Finding the Right Brokerage and Broker for You

A brokerage account is a necessity for anyone wanting to invest money. Unfortunately, there is no cut-and-dry approach to choosing one out of the many different brokers in the world. However, selecting the right broker will affect your investing life, everything from what assets you can trade to investment costs. While it might feel overwhelming to specify only one broker to start, there is a process to finding and choosing the best broker for you and your investment strategy. 

Deciding What Type of Trader You Are Going To Be 

The key to finding the right broker is first deciding what type of trader you want to be and the services you will require. A position trader, someone who makes infrequent trades, will typically want to stick with a discount or full-service broker; choosing between these options depends on your interests in operating independently. 

A full-service broker is best for investors who want to seek advice on investment strategies and lean on the broker's expertise. Unfortunately, full-service options are among the most expensive.  

A discount broker is for those with experience in trading who want to take the reins on their investment strategy. However, before delving into broker selection, it is crucial that you understand the mechanics and language of trading, ensuring you can perform thorough research to find and vet viable brokerage candidates. 

Doing the Necessary Research 

Whether you choose a direct-access broker because you want to be an active trader or a discount service because you want to be more passive, your choice of brokerage houses comes down to the accounts and services you want access to.  

Once you narrow down your options to a few different brokers, you will need to review the firms' disciplinary histories, which you can do by calling the Financial Industry Regulatory Authority (800-289-999). You can also check the FINRA website to review any disciplinary actions criminal authorities or securities regulators take.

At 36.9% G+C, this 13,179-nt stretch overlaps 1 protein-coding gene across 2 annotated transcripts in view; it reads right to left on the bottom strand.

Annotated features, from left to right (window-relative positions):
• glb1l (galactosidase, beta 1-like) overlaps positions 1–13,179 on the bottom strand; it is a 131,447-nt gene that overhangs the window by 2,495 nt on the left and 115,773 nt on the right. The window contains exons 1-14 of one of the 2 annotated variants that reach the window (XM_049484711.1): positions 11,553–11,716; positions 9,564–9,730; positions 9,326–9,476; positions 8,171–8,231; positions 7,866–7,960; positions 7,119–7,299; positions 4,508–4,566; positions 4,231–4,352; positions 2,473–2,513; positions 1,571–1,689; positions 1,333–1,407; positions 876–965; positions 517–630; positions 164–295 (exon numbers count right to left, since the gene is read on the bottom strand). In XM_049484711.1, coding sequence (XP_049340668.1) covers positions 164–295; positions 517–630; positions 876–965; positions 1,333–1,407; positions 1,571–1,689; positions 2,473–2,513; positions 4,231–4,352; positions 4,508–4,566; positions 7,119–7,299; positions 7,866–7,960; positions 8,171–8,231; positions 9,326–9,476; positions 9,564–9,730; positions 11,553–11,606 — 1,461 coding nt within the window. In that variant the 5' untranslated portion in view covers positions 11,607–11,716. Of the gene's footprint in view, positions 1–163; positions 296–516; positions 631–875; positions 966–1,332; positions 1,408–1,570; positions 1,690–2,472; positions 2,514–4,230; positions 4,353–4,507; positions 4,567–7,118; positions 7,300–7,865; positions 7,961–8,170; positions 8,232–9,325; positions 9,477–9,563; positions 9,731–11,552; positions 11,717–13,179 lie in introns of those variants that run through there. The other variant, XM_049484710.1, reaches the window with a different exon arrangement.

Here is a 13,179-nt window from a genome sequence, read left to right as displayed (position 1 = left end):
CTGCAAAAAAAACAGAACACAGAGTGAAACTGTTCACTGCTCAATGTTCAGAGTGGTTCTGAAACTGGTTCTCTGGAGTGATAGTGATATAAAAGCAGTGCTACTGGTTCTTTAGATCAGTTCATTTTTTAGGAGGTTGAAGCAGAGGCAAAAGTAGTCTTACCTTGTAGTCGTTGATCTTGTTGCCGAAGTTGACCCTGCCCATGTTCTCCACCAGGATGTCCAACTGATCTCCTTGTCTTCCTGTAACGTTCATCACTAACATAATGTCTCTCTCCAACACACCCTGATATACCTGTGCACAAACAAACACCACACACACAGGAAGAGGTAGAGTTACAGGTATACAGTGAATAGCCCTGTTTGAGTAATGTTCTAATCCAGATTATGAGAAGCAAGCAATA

Finally, you will want to check the broker's license in your state. When performing research online, it is not always clear which firms operate within which states. Call your state regulator to check licenses and protect yourself against brokerage houses going out of business in the future.   

Considering More Than Costs 

Many new investors get caught up in the prices of different brokerage firms. While price is a factor, it is not the most important factor when considering which broker to work with.  

Services are often more important than price. For instance, if you find a broker with smart routing capabilities and avoid payment for overflow, it might be worth paying a little more.  

You need to keep in mind that working with a broker is about making trades when you want to make them. While some brokers might offer the lowest prices and some of the best services, you risk losing money if its platform is weak. 

Understanding Fees and Compensation Structures

As you make your list of potential brokers, be sure to review fee and commission schedules. You want to know how much it costs to open, maintain, and close an account. Knowing these details will help as you assess each brokerage and its offerings. 

You will also want to investigate the compensation structure of individual brokers. Many firms offer brokers a hirer commission for selling in-house products. You do not want to work with a broker that puts their interests above your own. 

Finding the right broker is about research. While no broker will meet all your expectations, you should find one that meshes with your investment strategy. 

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